Download PDF at: http://uhs.berkeley.edu/home/healthtopics/pdf/assessment.pdf

From: Cincinnati Children’s Hospital Medical Center (pediatric 1-page printable PDF). 2001.
Download PDF at: http://www.cincinnatichildrens.org/svc/alpha/h/headache/pedmidas.htm

Aberdeen Low Back Pain Scale

From: Provided by the Centre for Evidence Based Physiotherapy in the Netherlands; developed by researchers from the University of Aberdeen and the Aberdeen Royal Infirmary of Scotland. 1994.
Original reference source: Ruta DA Garratt AM et al. Developing a valid and reliable measure of health outcome for patients with low back pain. Spine. 1994;19:1887-1896.

Download PDF at: http://www.cebp.nl/vault_public/filesystem/?ID=1208

This self-administered patient low back pain scoring tool can be used in an initial evaluation and during a follow-up assessment to monitor treatment effectiveness. It is a disease-specific tool consisting of 19 pain-related questions including: analgesia use, aggravating factors, distribution of symptoms, and the effect of pain on physical functionality. Possible scores range from 0 – 100; some scoring information is included.

Reviewer: Winnie Dawson, MA, RN, BSN. Access checked May 4, 2009.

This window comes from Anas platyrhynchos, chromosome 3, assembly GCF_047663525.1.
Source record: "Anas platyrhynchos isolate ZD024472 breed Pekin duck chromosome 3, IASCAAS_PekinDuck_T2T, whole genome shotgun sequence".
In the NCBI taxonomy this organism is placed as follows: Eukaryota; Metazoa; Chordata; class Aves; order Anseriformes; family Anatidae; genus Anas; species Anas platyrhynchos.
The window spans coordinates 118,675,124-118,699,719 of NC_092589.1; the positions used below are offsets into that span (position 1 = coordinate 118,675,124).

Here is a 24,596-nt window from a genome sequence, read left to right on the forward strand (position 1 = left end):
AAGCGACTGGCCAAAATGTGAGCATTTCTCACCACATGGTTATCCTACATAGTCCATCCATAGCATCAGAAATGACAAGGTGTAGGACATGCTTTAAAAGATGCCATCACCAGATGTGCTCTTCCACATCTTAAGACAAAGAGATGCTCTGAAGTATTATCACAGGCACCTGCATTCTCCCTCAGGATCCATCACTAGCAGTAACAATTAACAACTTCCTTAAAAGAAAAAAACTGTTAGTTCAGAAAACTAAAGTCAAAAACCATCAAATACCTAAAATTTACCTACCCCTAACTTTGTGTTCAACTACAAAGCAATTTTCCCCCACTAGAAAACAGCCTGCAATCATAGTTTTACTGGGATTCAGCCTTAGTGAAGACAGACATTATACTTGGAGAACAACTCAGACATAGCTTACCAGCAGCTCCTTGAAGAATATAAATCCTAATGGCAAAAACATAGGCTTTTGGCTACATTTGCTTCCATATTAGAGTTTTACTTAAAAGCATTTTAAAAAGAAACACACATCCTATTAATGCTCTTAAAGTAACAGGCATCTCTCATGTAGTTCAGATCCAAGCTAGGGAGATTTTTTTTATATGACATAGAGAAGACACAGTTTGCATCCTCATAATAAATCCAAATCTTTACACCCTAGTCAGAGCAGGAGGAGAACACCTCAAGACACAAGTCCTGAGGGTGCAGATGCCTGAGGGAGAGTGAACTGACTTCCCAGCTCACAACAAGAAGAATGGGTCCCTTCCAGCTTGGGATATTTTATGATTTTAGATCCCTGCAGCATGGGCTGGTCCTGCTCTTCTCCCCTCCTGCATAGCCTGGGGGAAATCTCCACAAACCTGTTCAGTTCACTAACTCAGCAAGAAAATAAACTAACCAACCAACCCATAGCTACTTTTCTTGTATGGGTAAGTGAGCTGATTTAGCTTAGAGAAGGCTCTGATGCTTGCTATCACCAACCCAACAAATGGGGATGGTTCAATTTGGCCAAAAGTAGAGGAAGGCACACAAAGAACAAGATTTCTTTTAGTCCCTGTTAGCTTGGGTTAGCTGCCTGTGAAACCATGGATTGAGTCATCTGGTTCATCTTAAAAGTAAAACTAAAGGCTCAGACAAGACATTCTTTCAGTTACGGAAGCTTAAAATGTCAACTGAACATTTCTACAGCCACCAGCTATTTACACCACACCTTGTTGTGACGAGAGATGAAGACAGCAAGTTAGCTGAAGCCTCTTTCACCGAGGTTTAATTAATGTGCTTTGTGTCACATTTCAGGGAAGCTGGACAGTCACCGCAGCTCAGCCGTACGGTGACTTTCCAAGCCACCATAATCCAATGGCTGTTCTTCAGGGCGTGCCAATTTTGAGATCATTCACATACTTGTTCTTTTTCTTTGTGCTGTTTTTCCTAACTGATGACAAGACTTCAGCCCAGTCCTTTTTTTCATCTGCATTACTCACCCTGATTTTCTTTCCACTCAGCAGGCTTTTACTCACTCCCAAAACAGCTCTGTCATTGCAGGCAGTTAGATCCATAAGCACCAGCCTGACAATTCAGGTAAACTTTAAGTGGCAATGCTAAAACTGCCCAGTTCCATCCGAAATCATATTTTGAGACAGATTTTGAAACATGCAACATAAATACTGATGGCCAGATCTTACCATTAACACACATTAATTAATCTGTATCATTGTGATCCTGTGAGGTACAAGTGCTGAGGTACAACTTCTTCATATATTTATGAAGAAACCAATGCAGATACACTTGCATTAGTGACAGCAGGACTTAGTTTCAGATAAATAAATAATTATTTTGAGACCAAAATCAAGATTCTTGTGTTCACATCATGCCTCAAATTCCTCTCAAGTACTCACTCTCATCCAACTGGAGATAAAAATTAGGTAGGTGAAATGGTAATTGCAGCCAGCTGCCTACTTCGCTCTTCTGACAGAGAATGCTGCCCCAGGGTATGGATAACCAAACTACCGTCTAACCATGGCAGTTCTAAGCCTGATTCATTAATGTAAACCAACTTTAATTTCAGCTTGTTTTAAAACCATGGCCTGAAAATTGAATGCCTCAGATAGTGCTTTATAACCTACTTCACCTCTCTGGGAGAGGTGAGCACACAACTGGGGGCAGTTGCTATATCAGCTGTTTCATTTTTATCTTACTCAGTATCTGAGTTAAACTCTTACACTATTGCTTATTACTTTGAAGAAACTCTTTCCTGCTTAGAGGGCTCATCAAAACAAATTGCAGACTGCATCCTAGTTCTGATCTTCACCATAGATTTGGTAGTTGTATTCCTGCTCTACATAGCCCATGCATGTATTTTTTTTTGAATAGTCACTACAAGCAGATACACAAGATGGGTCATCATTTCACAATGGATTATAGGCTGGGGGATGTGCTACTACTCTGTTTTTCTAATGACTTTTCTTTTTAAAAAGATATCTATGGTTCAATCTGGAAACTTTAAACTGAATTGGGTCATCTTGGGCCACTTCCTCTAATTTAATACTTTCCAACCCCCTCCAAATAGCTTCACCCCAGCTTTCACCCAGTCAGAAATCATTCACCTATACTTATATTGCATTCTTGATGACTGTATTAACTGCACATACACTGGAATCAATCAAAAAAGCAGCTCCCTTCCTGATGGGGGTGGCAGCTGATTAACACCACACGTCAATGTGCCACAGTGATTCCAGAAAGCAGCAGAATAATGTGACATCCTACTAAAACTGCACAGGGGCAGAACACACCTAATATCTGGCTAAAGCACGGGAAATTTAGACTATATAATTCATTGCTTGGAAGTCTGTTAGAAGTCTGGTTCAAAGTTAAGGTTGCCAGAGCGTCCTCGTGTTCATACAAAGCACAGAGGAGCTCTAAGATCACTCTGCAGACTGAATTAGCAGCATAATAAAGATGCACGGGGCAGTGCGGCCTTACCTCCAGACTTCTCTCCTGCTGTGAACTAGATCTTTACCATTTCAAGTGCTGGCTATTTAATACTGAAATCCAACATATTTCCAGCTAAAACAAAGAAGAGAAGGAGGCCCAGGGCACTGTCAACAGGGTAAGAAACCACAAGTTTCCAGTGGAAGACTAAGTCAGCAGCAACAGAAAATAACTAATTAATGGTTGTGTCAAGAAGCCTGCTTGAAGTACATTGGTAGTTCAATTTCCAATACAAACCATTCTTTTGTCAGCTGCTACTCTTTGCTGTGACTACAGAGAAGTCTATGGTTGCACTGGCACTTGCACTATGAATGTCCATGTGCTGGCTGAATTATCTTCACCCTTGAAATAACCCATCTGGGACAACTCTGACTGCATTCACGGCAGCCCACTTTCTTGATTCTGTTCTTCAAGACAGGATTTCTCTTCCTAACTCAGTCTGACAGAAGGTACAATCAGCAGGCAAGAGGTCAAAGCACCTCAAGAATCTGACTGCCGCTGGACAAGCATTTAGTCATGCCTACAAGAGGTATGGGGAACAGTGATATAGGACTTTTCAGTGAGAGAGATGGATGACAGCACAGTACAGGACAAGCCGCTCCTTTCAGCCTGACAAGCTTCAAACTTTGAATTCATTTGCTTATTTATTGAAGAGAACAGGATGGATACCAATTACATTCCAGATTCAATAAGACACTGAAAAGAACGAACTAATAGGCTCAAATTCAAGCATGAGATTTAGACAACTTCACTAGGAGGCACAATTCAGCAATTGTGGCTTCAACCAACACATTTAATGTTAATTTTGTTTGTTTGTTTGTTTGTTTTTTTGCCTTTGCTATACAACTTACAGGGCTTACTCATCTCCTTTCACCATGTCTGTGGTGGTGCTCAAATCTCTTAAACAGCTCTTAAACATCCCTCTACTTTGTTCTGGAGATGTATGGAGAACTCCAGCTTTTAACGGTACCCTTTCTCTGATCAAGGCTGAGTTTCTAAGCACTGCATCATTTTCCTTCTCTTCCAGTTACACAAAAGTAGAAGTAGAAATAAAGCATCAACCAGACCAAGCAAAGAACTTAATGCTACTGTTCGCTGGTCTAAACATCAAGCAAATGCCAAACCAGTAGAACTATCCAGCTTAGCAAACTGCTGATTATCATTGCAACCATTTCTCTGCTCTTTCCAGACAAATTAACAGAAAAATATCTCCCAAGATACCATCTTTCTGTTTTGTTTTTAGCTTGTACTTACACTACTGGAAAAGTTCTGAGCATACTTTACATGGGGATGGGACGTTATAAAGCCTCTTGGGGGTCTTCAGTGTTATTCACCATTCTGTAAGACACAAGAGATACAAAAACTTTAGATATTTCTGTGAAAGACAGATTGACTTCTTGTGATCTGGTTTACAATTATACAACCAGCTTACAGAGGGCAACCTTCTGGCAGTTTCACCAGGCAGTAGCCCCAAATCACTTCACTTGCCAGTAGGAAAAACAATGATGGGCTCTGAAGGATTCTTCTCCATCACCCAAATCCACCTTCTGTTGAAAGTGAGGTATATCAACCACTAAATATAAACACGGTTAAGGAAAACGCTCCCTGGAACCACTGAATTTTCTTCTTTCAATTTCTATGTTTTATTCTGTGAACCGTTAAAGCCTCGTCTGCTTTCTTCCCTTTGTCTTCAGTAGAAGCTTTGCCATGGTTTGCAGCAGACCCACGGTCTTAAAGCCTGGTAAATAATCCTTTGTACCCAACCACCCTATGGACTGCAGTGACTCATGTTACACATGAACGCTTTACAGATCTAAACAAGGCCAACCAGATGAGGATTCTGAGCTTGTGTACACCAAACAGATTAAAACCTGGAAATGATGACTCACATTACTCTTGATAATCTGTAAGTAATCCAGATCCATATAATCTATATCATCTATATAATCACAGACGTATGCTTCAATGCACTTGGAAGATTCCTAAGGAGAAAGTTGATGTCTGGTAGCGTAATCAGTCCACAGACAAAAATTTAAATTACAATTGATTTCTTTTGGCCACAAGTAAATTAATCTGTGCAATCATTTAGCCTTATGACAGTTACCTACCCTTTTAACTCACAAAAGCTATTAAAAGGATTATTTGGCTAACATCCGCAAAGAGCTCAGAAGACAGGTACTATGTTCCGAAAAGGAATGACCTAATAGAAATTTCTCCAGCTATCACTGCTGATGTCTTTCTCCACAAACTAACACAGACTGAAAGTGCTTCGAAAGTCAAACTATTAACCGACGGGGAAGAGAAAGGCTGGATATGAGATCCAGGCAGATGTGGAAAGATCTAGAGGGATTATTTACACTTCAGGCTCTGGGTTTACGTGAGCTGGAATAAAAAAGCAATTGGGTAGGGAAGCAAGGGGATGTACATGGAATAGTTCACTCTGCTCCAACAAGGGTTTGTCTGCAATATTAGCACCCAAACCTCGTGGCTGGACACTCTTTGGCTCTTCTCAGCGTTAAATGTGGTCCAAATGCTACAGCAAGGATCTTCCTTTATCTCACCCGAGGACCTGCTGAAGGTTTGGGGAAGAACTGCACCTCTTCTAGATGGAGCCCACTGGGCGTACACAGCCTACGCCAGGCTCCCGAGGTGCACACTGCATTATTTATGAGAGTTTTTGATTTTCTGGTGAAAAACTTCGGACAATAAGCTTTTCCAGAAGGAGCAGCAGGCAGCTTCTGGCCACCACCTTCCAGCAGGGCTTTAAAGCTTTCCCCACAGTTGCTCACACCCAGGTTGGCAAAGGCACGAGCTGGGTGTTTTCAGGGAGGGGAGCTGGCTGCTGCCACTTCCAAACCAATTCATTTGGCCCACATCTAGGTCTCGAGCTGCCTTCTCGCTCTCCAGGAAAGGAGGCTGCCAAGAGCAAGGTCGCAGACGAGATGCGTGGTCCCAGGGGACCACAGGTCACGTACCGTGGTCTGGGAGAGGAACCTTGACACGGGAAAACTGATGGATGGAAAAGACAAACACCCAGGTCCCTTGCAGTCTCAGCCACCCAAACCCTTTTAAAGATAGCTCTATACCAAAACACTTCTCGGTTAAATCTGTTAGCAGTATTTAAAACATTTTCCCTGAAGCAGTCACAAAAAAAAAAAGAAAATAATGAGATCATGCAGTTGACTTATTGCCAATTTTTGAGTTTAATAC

Dallas Pain Questionnaire

From: Osteoarthritis Research Society International; Colorado Rehabilitation & Occupational Medicine.
Original reference source: Lawlis F, Cuencas R, Selby D, McCoy C. The development of the Dallas Pain Questionnaire: An assessment of the impact of spinal pain on behaviour. Spine. 1989;14(5):511-516.

Download PDF at: http://www.oarsi.org/pdfs/pain_indexes/Dallas_Pain_Questionnaire.pdf

Patients with chronic pain complete this 16-item questionnaire to provide information on their functional activity and emotional status. This tool was developed from a cognitive behavioral perspective and evaluates 4 aspects of patient’s lives: 1) daily activities such as walking, sitting, standing; 2) work and leisure; 3) anxiety and mood; and 4) social interest and interpersonal skills. Each item is scored on a visual analogue scale measured from 0-100%.

Reviewer: Winnie Dawson, MA, RN, BSN. Access checked May 4, 2009.

Sheehan Disability Scale

From: Center for Quality Assessment & Improvement in Mental Health; Developed by David V. Sheehan, 1983.
Original reference source: Lawlis F, Cuencas R, Selby D, McCoy C. The development of the Dallas Pain Questionnaire: An assessment of the impact of spinal pain on behaviour. Spine. 1989;14(5):511-516.

Download PDF at: http://www.cqaimh.org/pdf/tool_lof_sds.pdf